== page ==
Major planning and management considerations in the Superior Coastal Plain include climate change; impacts of water level changes on the coastal wetlands and associated biota (including attempts to stabilize the water level of Lake Superior); the continued appearance and spread of invasive species; population trends in certain native species; managing water on the clay soils; and increasing the acreage of conifer-dominated boreal forest. Other important issues are shoreline development along rivers and Lake Superior and protection of areas used by migratory birds and spawning fish. Management of lands in the red clay country to lessen erosion and improve water quality and habitat for aquatic life, and reduce negative edge impacts (construction, agriculture, forestry - including reforestation), are issues deserving major consideration. The occurrences of many rare and geographically limited natural communities of exceptional quality have been documented here recently, along with numerous associated rare species. The coastal estuaries are regionally significant repositories for intact natural communities, such as conifer swamp, sedge meadow, fen, and marsh. Many rare plants and animals have been documented in the estuaries, which are also important nursery areas for fish. Use of some of these coastal wetlands, lagoons and associated sandspit habitats by migratory birds is very high, and some of the rare species use these habitats to the exclusion of most or any others.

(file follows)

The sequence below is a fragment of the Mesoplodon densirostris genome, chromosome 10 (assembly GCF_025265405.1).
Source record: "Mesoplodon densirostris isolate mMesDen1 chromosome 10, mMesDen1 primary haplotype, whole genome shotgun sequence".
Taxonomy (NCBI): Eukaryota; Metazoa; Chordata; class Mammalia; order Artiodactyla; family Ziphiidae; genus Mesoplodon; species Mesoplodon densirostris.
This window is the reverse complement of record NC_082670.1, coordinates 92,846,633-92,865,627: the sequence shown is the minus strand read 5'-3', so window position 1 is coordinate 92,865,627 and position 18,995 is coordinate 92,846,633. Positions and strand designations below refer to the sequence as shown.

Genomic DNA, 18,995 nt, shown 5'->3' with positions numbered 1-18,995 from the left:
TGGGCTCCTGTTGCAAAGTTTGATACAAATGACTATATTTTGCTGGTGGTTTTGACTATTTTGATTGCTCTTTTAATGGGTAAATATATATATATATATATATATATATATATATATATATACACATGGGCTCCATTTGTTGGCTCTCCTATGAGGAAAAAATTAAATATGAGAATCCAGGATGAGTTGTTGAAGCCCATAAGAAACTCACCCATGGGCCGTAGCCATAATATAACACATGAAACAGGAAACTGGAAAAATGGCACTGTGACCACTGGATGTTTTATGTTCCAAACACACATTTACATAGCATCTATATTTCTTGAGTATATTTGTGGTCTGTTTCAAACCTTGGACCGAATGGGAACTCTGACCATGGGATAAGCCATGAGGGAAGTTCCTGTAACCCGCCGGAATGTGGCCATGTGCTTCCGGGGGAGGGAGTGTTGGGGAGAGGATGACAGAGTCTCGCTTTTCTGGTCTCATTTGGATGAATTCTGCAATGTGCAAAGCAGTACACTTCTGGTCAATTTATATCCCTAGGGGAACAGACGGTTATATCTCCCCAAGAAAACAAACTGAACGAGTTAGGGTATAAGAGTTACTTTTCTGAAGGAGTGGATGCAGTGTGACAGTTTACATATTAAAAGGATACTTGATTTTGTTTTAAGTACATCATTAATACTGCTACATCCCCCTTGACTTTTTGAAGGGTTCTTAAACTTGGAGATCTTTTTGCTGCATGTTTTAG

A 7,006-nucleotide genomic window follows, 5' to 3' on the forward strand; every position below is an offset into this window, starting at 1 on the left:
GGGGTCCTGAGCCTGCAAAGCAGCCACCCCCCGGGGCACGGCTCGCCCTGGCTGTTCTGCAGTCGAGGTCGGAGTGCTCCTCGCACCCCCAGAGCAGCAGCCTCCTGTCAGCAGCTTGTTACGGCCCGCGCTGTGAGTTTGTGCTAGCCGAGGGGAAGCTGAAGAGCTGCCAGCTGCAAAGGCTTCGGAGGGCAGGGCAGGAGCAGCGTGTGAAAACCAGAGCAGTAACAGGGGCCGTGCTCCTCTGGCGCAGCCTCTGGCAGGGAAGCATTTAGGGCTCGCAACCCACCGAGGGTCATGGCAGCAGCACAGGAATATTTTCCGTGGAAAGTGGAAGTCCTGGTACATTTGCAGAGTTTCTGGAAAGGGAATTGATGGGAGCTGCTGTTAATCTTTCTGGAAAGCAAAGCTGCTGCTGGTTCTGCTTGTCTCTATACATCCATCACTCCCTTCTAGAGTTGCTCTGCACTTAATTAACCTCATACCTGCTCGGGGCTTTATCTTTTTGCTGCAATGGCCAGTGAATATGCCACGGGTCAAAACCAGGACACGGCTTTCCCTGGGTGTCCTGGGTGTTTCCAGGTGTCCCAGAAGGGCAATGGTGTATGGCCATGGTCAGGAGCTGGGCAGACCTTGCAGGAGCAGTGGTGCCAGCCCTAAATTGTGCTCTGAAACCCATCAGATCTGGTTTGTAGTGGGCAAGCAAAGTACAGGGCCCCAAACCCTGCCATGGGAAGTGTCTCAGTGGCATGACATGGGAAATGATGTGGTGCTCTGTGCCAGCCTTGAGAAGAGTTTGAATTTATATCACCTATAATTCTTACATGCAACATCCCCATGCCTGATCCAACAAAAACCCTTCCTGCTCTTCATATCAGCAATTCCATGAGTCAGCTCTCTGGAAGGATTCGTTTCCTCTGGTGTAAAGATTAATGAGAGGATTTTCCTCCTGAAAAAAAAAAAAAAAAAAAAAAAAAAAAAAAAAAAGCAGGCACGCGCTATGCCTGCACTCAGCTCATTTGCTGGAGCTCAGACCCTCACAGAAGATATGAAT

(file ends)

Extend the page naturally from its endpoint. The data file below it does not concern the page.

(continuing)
Printable maps of ecological landscapes are available in the Ecological Landscapes of Wisconsin document and map library.

Many of the map layers, such as Land Type Associations, Conservation Opportunity Areas and Finley’s 1800s vegetation polygons are available to download from the WI DNR GIS Open Data portal.